Worth Dikeman is the right candidate for district attorney
by Richard T. Twiddy, 5/30/2006


Richard Twiddy ... used to work for PG&E at the Humboldt Bay Power Plant. Recently he's got his name out there by being one of the members of the Humboldt Taxpayer's League who supported the lawsuit against the Eureka Redevelopment Agency in regards the Golden/ Vellutini project on the Eureka waterfront. He's also had a number of letters to the editor published on various issues.


A different view on the home depot corporation

by Richard Twiddy, 3/28/2006

Prior to mid-November of 2005 I had very little exposure to the Home Depot stores. I had wandered through the store south of Santa Rosa browsing, and only made one purchase, several years ago. In mid-November my spouse and I traveled to southeast Louisiana to volunteer with the cleanup after Katrina and stayed to continue the rebuilding efforts. We remain in the area today and expect to return home to Eureka sometime in mid-May of this year.

Since arriving here my exposure to the local Home Depot stores has been extensive and for the most part very positive. One example is the store in Chalmette. Chalmette (just south and east of New Orleans) was virtually wiped off the map. There is a Home Depot in the community that was open within days after the storm passed. No other materials supplier is open to this day. Granted, Home Depot is operating outside in their fenced yard and from a very large tent, but they are open and providing much-needed building materials to the surrounding community. For the most part, they have everything any other Home Depot store has available.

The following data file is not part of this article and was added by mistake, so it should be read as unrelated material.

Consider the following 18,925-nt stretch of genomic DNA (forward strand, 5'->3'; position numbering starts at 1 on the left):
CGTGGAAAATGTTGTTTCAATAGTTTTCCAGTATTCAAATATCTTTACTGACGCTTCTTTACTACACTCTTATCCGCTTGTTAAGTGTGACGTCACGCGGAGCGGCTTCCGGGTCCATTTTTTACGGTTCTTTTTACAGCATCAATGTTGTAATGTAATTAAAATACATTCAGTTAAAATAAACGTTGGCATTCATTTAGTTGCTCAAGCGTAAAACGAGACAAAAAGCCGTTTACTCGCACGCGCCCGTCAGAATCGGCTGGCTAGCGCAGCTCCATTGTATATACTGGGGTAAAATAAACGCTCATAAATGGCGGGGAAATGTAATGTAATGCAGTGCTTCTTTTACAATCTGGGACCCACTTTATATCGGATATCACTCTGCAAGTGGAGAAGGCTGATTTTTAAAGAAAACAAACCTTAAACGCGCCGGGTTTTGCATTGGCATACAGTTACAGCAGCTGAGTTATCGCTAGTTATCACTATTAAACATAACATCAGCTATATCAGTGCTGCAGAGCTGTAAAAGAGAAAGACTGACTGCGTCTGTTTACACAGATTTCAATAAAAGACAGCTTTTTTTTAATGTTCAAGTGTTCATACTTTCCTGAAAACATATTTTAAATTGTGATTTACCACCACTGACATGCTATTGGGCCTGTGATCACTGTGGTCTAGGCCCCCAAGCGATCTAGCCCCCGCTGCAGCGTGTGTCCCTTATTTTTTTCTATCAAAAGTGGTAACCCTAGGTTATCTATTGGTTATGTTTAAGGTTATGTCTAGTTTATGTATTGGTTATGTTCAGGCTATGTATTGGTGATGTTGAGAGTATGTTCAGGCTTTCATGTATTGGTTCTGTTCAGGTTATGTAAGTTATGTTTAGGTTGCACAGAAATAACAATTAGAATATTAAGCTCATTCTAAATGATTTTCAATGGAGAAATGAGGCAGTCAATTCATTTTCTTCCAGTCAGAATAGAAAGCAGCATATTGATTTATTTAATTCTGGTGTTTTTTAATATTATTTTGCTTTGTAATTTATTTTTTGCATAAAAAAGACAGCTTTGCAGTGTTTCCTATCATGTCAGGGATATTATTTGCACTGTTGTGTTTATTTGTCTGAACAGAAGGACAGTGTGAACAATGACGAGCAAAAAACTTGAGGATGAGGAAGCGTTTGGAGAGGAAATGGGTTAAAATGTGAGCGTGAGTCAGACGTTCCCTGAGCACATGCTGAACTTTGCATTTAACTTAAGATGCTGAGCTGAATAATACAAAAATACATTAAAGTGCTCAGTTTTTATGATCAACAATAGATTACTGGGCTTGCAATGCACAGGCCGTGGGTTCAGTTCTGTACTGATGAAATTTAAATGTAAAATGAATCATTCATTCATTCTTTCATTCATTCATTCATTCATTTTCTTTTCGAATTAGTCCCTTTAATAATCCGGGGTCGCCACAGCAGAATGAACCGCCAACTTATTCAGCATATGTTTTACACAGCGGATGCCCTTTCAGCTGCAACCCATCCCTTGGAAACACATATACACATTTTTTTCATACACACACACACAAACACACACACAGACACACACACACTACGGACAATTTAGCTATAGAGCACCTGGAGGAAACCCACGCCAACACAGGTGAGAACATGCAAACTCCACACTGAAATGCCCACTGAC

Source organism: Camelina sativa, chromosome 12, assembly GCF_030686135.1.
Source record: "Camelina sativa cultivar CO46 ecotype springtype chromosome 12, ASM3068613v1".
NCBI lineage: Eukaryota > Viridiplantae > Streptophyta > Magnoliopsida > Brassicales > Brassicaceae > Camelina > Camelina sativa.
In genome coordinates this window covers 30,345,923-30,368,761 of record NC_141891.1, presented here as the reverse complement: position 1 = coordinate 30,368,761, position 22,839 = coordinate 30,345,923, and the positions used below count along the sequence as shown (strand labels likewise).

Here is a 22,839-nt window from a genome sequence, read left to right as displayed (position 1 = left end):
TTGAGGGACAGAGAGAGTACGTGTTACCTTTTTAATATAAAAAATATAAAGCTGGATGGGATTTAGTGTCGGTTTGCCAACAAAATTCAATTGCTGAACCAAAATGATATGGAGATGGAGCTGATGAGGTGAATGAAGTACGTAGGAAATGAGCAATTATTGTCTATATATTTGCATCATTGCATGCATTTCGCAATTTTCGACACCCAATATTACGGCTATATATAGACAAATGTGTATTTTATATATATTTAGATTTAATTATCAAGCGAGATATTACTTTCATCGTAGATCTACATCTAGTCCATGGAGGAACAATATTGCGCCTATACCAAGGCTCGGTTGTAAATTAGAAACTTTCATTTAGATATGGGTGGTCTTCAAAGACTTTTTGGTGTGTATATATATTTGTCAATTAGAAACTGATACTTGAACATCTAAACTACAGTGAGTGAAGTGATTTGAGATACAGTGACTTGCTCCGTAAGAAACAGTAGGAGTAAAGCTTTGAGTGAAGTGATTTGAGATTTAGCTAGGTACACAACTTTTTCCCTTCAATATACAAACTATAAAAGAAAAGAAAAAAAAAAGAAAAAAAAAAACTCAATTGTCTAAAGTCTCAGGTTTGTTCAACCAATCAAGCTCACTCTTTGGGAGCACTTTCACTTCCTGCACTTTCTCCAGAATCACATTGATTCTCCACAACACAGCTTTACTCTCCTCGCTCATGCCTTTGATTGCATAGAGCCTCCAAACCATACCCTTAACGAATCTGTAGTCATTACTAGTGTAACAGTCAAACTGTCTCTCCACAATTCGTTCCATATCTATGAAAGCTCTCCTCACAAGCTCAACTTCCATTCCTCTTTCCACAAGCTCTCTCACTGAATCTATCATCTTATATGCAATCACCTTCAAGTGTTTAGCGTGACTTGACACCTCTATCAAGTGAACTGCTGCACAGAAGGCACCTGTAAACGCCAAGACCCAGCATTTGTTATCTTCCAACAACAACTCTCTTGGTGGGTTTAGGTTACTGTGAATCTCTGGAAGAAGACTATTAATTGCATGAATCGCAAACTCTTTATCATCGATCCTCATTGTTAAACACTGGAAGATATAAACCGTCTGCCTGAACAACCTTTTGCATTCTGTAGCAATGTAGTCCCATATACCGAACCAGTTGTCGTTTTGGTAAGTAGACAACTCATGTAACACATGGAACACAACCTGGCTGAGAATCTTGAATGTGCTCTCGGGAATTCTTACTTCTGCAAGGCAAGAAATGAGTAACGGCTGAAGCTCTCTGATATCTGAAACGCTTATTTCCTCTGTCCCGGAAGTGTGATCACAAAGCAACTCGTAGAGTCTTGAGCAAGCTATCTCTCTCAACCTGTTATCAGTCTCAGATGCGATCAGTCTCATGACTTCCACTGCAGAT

Another example: As you can imagine, with so many people evacuated there is a severe shortage of labor in the entire area. Home Depot, in order to staff their stores quickly, just after the storm brought employees from around the country, put them into trailers in the parking lots and continued to provide service to the community. Further, because of the rush for materials and hardware, they keep certain stores open 24 hours. In talking with the employees, they do stocking and other duties but are there to assist any customer who needs help. Slowly, the stores have been returning local employees as they have returned and resettled. According to the staff, not one employee has lost their job because of evacuation.

And finally, and this is a biggie, the local Home Depot in Slidell has provided the nonprofits working on rebuilding efforts with $5,000 credit cards to be spent at their stores without charge. I’ve seen this happen with the organization I have been working with at least two times (and there may have been more over time that I’m not aware of). I should also add that Lowe’s has done similar donations for Habitat. Moreover, Toyota has donated 50 brand-new pickups to Habitat within the Gulf region.